Suppose that ν(s) ˆ = 1 for all s, that is, ν is an impulse. Such a disturbance is a signal with a uniform response over all frequencies but no stochastic effects. In this situation, yˆ (s) = G(s). By the Paley–Wiener Theorem (Theorem 3.33) y L 2 = yˆ H2 = GH2 . The subscript 2 will henceforth be used for both the L 2  and H2 norms. The case of different disturbances ν is handled by absorbing the frequency content of ν into the system description (5.1) so the model has ν(s) ˆ = 1. To illustrate this idea, consider a control system z˙ p (t) = A p z(t) + Bd do (t) + Bu u(t),
z(0) = 0
(5.7)
where A p with domain D(A p ) generates a C0 semigroup on the state space Z p , Bd ∈ B(C, Z), Bu ∈ B(U, Z) and U is a Hilbert space. Assume that the Laplace transform of the disturbance, dˆo (s), is rational and strictly proper. This means that it can be written for bo , co ∈ Rn , and matrix Ao ∈ Rn×n , dˆo (s) = co , (s I − Ao )−1 bo .
(5.8)
Thus for ν such that ν(s) ˆ = 1 for all s, do (t) is the output of the system z˙ o (t) = Ao z o (t) + bo ν(t), z o (0) = 0, do (t) = z o , co (t).
(5.9)
Define the operators Bo ν = bo ν, and Co z o = z o , co . Define the augmented state z = z p z o , and statespace Z = Z p × Rn . The control system (5.7) with disturbance (5.8) can be written z˙ p (t) 0 B A p Bd Co z˙ (t) = + ν(t) + u u(t). = Ao 0 0 z˙ o (t) Bo
A
B1
B2
This is of the form (5.1) with the disturbance νˆ = 1. It will be assumed henceforth that this normalization has been done. Some additional framework is needed. Definition 5.1 A bounded linear operator M ∈ B(U, Y), the linear space of bounded linear operators between separable Hilbert spaces U and Y, is a Hilbert–Schmidt operator if ∞ Mek , Mek < ∞ M H S = k=1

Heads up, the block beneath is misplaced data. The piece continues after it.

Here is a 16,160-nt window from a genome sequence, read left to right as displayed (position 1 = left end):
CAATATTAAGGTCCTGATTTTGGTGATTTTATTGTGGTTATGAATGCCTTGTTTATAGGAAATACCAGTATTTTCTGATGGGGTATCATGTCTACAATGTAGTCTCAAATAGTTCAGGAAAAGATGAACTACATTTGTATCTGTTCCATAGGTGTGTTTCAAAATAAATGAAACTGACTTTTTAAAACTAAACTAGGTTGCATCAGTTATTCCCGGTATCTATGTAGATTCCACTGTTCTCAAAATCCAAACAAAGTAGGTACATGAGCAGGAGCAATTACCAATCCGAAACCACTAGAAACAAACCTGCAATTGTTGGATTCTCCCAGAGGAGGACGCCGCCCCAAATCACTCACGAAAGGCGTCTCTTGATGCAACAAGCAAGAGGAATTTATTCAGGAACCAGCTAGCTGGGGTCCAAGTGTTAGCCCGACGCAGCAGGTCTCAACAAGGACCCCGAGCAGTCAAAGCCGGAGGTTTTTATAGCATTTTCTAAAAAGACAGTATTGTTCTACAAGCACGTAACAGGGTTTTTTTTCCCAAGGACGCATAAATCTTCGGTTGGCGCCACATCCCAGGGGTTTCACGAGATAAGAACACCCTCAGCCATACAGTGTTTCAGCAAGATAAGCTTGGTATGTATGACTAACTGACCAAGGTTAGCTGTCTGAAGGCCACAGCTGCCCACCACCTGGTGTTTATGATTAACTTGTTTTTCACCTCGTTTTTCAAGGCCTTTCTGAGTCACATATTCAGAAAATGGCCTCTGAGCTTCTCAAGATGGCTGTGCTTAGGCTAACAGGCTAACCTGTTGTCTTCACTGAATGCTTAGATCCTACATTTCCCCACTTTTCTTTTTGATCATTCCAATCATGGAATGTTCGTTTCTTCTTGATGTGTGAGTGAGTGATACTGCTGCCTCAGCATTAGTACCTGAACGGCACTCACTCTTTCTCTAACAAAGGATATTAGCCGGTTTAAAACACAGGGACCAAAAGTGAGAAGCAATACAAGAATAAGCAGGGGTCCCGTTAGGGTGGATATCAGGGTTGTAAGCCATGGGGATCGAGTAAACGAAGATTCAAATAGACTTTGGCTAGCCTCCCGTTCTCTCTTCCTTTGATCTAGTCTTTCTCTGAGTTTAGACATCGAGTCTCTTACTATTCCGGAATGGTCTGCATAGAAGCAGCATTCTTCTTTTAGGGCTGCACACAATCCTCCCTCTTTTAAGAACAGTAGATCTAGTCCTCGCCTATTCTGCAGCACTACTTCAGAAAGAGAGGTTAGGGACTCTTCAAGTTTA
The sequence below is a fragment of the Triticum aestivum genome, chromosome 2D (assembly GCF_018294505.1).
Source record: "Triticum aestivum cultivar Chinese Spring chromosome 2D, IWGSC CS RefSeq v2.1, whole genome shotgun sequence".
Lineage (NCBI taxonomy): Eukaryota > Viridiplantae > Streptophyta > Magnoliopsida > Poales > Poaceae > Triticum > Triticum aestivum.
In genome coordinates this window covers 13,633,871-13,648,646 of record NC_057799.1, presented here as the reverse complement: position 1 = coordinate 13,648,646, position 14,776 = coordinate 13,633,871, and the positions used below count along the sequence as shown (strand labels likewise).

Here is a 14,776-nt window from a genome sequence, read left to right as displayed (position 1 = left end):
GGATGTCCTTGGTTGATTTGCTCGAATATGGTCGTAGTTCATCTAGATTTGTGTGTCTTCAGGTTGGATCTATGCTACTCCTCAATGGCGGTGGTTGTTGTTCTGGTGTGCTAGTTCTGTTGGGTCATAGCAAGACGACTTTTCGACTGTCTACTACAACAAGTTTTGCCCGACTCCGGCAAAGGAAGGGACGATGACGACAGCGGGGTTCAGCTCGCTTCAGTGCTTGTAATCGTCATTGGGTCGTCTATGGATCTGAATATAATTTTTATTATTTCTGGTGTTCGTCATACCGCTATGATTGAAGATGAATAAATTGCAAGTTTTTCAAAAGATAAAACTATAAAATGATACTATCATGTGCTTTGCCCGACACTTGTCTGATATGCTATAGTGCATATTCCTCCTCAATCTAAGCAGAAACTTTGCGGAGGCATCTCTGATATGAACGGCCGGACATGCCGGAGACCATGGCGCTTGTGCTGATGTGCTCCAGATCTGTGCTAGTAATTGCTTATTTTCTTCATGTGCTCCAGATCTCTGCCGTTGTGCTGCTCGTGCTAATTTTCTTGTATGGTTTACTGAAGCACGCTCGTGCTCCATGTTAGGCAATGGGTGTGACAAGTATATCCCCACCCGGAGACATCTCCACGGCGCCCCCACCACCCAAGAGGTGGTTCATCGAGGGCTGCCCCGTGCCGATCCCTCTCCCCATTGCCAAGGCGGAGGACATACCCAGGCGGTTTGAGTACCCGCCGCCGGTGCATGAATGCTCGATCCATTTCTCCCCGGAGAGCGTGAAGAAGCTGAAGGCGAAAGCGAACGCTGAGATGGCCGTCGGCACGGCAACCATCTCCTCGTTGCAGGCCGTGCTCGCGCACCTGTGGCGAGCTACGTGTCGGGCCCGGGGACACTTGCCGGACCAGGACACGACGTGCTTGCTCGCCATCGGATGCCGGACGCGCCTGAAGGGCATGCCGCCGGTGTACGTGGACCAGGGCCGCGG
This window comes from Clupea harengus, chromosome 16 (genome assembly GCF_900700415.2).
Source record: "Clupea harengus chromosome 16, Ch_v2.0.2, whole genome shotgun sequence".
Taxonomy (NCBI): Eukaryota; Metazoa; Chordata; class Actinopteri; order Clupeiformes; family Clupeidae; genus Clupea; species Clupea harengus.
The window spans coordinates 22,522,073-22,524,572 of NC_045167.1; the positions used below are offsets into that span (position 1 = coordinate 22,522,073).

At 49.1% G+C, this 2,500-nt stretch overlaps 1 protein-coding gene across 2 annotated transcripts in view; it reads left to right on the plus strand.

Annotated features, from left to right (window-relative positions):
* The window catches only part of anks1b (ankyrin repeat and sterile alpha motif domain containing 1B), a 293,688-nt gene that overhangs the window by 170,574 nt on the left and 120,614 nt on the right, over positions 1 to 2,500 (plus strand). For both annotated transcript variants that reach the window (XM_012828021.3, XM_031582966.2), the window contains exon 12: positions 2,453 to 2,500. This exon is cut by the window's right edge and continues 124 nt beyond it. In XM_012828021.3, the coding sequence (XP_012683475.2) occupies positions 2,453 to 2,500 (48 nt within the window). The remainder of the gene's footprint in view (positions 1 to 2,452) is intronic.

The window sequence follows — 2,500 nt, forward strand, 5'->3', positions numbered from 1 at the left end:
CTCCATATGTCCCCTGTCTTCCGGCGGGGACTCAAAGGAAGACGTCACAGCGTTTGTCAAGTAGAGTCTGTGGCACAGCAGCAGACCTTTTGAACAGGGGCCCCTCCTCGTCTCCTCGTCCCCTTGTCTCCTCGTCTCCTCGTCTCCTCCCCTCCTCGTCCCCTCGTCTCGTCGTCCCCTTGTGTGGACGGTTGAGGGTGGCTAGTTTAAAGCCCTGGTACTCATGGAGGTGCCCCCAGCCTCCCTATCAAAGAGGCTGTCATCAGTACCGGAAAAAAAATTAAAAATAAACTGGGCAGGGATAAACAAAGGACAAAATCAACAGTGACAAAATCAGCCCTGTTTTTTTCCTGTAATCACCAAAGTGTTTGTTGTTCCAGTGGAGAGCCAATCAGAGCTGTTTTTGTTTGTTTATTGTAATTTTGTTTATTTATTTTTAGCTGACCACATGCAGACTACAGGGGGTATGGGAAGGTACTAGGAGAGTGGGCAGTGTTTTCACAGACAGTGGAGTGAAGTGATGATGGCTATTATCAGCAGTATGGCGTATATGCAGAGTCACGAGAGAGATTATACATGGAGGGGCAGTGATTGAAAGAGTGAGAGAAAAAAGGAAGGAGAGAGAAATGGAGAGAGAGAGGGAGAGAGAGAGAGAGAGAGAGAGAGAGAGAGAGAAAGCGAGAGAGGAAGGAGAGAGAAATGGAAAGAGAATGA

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5 Disturbances
where {ek } is any orthonormal basis for U. It can be shown that this definition is independent of the choice of basis. The quantity M H S is a norm, known as the Hilbert–Schmidt norm, on the linear space of Hilbert–Schmidt operators. Recall the definition of a trace class operator (Definition 4.33). Theorem 5.2 1. Every Hilbert–Schmidt operator is a compact operator. 2. Every trace class operator is a Hilbert–Schmidt operator and, letting M indicate the usual operator norm and M1 the trace norm, M ≤ M H S ≤ M1 . The H2 norm of a transfer function G is G2 =
1 2π
∞
trace(G( jω)∗ G( jω))dω,
−∞
provided that G( jω) is a Hilbert–Schmidt operator. Theorem 5.3 If at least one of the following assumptions is satisfied: – B1 is a Hilbert–Schmidt operator, – C1 is a Hilbert–Schmidt operator, or – both B1 and C1 are trace class; then for every s ∈ ρ(A) the transfer function G(s) = C1 (s I − A)−1 B1 is a Hilbert– Schmidt operator. The above assumptions are sufficient conditions for a transfer function to be a Hilbert– Schmidt operator. However, there are generally a finite number of disturbances, control signals, and measurements. Since every finiterank operator is trace class, in practice all the above assumptions are generally satisfied. As mentioned above for V = C, if ν(s) ˆ = 1 for all s, or equivalently, ν is an impulse, then G2 is the L 2 norm of the output y2 . More generally, let {ek } be an orthonormal